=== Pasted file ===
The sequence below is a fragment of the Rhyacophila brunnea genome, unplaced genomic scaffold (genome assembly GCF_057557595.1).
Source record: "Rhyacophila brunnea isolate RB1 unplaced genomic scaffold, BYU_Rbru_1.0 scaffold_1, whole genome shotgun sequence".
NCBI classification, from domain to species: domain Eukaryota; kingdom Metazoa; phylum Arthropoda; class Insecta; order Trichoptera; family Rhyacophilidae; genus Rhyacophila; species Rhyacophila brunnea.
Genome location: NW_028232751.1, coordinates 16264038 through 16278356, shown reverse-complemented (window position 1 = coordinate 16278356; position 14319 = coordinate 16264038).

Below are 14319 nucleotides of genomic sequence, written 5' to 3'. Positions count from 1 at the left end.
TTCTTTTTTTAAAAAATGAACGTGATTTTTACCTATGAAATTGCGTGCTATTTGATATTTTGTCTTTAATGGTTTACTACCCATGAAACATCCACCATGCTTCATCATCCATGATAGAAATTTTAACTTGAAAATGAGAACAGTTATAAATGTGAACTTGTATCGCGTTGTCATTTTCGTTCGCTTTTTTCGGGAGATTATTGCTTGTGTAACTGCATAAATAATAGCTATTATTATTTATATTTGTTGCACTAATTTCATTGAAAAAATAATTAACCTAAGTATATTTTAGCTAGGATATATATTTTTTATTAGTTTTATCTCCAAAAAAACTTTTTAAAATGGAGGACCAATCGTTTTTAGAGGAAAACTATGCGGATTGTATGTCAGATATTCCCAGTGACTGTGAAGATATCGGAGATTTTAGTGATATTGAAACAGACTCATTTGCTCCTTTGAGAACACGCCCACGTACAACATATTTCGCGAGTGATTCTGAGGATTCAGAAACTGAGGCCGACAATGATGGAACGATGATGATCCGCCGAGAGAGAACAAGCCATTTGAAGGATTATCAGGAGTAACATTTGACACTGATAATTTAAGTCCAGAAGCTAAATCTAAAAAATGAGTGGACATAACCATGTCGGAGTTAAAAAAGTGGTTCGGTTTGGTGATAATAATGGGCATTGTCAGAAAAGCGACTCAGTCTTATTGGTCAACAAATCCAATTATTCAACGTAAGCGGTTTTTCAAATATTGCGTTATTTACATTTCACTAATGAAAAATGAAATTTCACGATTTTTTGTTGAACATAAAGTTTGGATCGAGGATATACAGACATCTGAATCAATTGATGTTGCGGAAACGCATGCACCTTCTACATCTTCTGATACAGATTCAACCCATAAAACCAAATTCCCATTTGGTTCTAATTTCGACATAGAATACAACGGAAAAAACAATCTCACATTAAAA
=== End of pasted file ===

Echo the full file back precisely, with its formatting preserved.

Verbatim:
The sequence below is a fragment of the Rhyacophila brunnea genome, unplaced genomic scaffold (genome assembly GCF_057557595.1).
Source record: "Rhyacophila brunnea isolate RB1 unplaced genomic scaffold, BYU_Rbru_1.0 scaffold_1, whole genome shotgun sequence".
NCBI classification, from domain to species: domain Eukaryota; kingdom Metazoa; phylum Arthropoda; class Insecta; order Trichoptera; family Rhyacophilidae; genus Rhyacophila; species Rhyacophila brunnea.
Genome location: NW_028232751.1, coordinates 16264038 through 16278356, shown reverse-complemented (window position 1 = coordinate 16278356; position 14319 = coordinate 16264038).

Below are 14319 nucleotides of genomic sequence, written 5' to 3'. Positions count from 1 at the left end.
TTCTTTTTTTAAAAAATGAACGTGATTTTTACCTATGAAATTGCGTGCTATTTGATATTTTGTCTTTAATGGTTTACTACCCATGAAACATCCACCATGCTTCATCATCCATGATAGAAATTTTAACTTGAAAATGAGAACAGTTATAAATGTGAACTTGTATCGCGTTGTCATTTTCGTTCGCTTTTTTCGGGAGATTATTGCTTGTGTAACTGCATAAATAATAGCTATTATTATTTATATTTGTTGCACTAATTTCATTGAAAAAATAATTAACCTAAGTATATTTTAGCTAGGATATATATTTTTTATTAGTTTTATCTCCAAAAAAACTTTTTAAAATGGAGGACCAATCGTTTTTAGAGGAAAACTATGCGGATTGTATGTCAGATATTCCCAGTGACTGTGAAGATATCGGAGATTTTAGTGATATTGAAACAGACTCATTTGCTCCTTTGAGAACACGCCCACGTACAACATATTTCGCGAGTGATTCTGAGGATTCAGAAACTGAGGCCGACAATGATGGAACGATGATGATCCGCCGAGAGAGAACAAGCCATTTGAAGGATTATCAGGAGTAACATTTGACACTGATAATTTAAGTCCAGAAGCTAAATCTAAAAAATGAGTGGACATAACCATGTCGGAGTTAAAAAAGTGGTTCGGTTTGGTGATAATAATGGGCATTGTCAGAAAAGCGACTCAGTCTTATTGGTCAACAAATCCAATTATTCAACGTAAGCGGTTTTTCAAATATTGCGTTATTTACATTTCACTAATGAAAAATGAAATTTCACGATTTTTTGTTGAACATAAAGTTTGGATCGAGGATATACAGACATCTGAATCAATTGATGTTGCGGAAACGCATGCACCTTCTACATCTTCTGATACAGATTCAACCCATAAAACCAAATTCCCATTTGGTTCTAATTTCGACATAGAATACAACGGAAAAAACAATCTCACATTAAAA